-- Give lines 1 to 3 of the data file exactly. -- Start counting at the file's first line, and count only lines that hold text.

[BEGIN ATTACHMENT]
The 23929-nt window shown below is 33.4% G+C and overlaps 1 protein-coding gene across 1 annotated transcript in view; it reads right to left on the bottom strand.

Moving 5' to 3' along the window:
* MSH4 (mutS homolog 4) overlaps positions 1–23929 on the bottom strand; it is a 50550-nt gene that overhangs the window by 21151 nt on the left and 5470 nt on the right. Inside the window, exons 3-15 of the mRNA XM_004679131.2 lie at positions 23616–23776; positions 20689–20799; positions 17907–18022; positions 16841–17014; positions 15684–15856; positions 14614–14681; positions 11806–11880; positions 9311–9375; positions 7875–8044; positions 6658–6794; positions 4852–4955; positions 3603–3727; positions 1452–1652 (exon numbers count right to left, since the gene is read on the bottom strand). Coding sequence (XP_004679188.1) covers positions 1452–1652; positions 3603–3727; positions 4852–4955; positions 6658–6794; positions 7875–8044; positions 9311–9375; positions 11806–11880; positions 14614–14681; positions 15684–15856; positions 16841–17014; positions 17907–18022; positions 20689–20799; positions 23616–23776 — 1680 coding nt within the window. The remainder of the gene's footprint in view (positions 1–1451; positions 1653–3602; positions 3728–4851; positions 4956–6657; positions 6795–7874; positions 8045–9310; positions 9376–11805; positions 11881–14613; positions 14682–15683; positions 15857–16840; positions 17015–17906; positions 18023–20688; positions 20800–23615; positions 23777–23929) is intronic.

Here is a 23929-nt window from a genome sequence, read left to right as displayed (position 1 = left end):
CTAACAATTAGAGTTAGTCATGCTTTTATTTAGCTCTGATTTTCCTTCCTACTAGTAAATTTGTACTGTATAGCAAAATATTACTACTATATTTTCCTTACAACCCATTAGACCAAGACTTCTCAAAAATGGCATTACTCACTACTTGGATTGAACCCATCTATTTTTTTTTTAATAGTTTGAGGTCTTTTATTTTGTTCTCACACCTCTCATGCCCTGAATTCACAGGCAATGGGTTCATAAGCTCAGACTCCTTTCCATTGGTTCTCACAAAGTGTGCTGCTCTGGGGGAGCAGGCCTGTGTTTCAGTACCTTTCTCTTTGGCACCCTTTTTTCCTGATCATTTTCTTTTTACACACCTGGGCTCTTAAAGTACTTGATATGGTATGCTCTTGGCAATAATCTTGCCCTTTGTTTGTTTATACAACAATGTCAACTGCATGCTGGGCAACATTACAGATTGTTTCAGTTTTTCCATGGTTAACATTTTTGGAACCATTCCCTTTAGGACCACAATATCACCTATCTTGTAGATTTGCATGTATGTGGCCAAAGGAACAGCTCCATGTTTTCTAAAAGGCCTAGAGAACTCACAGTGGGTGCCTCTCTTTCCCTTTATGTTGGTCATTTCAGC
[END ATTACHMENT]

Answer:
The 23929-nt window shown below is 33.4% G+C and overlaps 1 protein-coding gene across 1 annotated transcript in view; it reads right to left on the bottom strand.

Moving 5' to 3' along the window:
* MSH4 (mutS homolog 4) overlaps positions 1–23929 on the bottom strand; it is a 50550-nt gene that overhangs the window by 21151 nt on the left and 5470 nt on the right. Inside the window, exons 3-15 of the mRNA XM_004679131.2 lie at positions 23616–23776; positions 20689–20799; positions 17907–18022; positions 16841–17014; positions 15684–15856; positions 14614–14681; positions 11806–11880; positions 9311–9375; positions 7875–8044; positions 6658–6794; positions 4852–4955; positions 3603–3727; positions 1452–1652 (exon numbers count right to left, since the gene is read on the bottom strand). Coding sequence (XP_004679188.1) covers positions 1452–1652; positions 3603–3727; positions 4852–4955; positions 6658–6794; positions 7875–8044; positions 9311–9375; positions 11806–11880; positions 14614–14681; positions 15684–15856; positions 16841–17014; positions 17907–18022; positions 20689–20799; positions 23616–23776 — 1680 coding nt within the window. The remainder of the gene's footprint in view (positions 1–1451; positions 1653–3602; positions 3728–4851; positions 4956–6657; positions 6795–7874; positions 8045–9310; positions 9376–11805; positions 11881–14613; positions 14682–15683; positions 15857–16840; positions 17015–17906; positions 18023–20688; positions 20800–23615; positions 23777–23929) is intronic.